• @MegaEmailman, I'm just trying to make a dictionary that identifies each unique string with a unique integer. So the dictionary shouldn't have any duplicates in it. Then I can go through the list and make a new list that replaces each string with its number equivalent. Commented Jun 6, 2019 at 10:05

9 Answers 9

4

To create a dictionary from your list you first need to get rid of duplicate values. Use a set to achieve that:

my_list = ["hello", "goodbye", "hi", "how are you", "hi"]
unique_list = list(set(my_list))

['hi', 'hello', 'goodbye', 'how are you']

Now you can create your dictionary by zipping the unique_list with a range of numbers:

my_dict = dict(zip(unique_list, range(len(unique_list))))

{'hi': 0, 'hello': 1, 'goodbye': 2, 'how are you': 3}
2

Try this:

>>> w = ["hello", "goodbye", "hi", "how are you", "hi"]
>>> l = [0, 1, 2, 3, 2]
>>> trans = {l1:w1 for w1,l1 in zip(w,l)}
>>> trans
{0: 'hello', 1: 'goodbye', 2: 'hi', 3: 'how are you'}
1
words = ["hello", "goodbye", "hi", "how are you", "hi"]

d = dict()
i = 0
for word in words:
    if word not in d:
        d[word] = i
        i += 1
print(d)
#print(sorted(d.items(), key=lambda kv: kv[1])) print them sorted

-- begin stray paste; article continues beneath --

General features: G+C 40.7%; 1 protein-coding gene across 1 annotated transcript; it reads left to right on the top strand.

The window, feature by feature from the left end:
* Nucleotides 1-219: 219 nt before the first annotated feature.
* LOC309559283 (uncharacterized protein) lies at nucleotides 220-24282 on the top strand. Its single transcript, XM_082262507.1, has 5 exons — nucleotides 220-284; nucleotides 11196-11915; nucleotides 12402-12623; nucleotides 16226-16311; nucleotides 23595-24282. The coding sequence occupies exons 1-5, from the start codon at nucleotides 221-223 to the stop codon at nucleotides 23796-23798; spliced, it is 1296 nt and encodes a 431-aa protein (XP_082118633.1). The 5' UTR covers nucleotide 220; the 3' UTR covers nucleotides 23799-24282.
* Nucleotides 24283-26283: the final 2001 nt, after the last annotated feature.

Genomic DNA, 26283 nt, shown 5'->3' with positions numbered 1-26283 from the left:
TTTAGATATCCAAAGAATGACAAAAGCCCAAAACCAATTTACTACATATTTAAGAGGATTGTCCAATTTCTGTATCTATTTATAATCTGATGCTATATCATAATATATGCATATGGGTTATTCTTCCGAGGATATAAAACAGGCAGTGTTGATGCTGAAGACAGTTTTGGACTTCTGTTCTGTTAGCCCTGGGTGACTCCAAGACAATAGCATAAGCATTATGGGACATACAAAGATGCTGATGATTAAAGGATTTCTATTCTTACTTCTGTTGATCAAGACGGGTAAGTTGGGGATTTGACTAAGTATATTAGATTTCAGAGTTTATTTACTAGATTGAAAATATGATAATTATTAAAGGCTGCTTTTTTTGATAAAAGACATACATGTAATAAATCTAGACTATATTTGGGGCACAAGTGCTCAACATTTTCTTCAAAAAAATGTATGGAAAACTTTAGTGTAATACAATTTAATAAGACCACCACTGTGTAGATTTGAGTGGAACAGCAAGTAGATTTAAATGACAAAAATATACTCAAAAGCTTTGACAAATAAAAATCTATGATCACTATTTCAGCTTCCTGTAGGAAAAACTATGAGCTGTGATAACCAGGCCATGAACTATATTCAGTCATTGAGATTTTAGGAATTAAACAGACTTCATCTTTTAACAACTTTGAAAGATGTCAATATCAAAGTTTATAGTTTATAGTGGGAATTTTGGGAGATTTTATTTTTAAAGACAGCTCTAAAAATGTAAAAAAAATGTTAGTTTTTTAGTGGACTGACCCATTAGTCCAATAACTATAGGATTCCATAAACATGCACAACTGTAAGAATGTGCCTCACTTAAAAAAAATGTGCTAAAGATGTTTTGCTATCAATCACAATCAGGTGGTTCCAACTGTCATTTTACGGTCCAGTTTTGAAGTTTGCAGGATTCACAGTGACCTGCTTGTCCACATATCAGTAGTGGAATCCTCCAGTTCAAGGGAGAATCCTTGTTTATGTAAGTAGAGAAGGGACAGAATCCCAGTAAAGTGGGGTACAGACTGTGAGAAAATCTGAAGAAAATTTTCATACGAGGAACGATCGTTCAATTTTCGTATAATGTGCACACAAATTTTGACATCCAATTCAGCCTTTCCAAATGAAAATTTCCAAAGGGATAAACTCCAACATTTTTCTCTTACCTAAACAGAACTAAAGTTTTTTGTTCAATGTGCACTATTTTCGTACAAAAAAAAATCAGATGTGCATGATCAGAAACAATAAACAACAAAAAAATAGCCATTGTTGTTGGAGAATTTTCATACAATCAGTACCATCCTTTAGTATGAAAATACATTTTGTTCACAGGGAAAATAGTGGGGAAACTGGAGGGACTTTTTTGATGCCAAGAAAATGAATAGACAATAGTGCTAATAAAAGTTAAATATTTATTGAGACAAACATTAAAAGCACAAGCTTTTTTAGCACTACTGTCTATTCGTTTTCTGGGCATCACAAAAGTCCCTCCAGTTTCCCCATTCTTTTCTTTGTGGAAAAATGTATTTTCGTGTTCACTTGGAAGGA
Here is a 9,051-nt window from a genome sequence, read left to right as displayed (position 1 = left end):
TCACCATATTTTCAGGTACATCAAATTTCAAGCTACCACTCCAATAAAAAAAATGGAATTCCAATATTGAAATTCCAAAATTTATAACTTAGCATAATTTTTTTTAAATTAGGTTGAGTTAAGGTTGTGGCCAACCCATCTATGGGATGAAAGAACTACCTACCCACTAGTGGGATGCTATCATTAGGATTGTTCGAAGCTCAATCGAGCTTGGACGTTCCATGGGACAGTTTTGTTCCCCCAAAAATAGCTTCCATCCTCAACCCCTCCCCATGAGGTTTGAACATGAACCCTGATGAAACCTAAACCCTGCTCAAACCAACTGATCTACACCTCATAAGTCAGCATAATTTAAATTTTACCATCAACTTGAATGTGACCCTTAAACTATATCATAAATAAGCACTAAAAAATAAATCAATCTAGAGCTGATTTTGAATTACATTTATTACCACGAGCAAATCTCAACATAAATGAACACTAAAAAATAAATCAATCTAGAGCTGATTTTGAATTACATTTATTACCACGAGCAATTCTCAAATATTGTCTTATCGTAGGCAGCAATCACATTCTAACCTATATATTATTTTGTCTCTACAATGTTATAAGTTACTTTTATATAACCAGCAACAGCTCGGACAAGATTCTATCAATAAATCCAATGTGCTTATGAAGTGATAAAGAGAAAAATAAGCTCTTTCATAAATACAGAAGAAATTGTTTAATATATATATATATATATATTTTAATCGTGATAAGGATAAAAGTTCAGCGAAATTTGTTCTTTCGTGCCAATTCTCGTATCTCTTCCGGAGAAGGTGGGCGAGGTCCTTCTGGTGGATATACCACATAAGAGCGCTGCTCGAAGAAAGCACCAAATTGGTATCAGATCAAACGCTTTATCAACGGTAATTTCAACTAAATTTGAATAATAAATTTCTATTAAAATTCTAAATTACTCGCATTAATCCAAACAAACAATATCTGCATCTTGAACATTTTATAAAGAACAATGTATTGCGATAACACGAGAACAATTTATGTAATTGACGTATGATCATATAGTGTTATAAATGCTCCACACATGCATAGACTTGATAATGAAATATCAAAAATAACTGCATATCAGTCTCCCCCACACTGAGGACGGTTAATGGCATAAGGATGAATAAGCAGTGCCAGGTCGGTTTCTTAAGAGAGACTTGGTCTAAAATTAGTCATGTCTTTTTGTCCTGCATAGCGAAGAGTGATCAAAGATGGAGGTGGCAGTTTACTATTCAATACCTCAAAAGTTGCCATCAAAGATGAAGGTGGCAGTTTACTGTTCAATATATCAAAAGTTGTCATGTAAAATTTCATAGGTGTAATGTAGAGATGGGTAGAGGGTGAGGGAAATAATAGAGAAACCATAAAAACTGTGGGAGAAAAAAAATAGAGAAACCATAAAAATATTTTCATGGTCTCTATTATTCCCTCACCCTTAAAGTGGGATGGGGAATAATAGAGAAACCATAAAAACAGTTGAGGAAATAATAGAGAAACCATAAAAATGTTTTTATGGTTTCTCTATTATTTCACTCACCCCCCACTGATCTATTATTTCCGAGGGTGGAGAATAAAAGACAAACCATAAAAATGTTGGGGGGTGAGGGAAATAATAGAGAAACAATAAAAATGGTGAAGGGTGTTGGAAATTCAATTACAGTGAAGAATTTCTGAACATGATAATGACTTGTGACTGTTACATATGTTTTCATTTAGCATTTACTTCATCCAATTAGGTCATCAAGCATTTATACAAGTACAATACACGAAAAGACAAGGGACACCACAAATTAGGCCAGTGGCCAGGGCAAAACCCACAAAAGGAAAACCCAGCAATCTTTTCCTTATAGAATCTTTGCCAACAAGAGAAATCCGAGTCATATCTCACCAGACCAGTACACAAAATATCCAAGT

4
  • This way seems simplest, I was definitely overcomplicating things with the stuff I'd tried. I'm just wondering if it matters whether I use dict() or {}? Commented Jun 6, 2019 at 10:13
  • @IceWarrior42 check this question stackoverflow.com/questions/664118/… Commented Jun 6, 2019 at 11:03
  • So dict() is slower? Or is dict() the only one that works in this case? Commented Jun 6, 2019 at 11:07
  • This seems to work in my program so I'm going to accept it. I'm still curious about any advantages the other answers might have though. Commented Jun 7, 2019 at 8:26
1

The ans in very simple. You can do it in just 2 lines.

The code is-

l = ['hello', 'goodbye', 'hi', 'how are you', 'hi']
{a: b for b,a in enumerate(l)}

Here enumerate create a tuple of (index, value) which is then Comprehend with the for loop

0

@jonrsharpe, I'm not necessarily concerned about them being indices. I was basically wanting each unique string to have a unique integer so that the strings could be replaced with integers that correspond to them.

Then the process is as follows:

  • determine the set of keys we need (each item in the original list).